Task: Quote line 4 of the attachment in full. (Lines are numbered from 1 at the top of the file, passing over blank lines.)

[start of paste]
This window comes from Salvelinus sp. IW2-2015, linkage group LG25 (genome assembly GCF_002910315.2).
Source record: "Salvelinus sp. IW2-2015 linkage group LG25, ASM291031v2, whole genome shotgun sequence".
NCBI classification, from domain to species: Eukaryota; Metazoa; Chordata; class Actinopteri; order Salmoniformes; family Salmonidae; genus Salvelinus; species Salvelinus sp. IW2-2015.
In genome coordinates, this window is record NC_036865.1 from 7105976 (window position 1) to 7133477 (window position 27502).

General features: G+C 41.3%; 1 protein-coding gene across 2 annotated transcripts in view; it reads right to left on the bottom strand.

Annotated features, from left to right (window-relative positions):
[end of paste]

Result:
In genome coordinates, this window is record NC_036865.1 from 7105976 (window position 1) to 7133477 (window position 27502).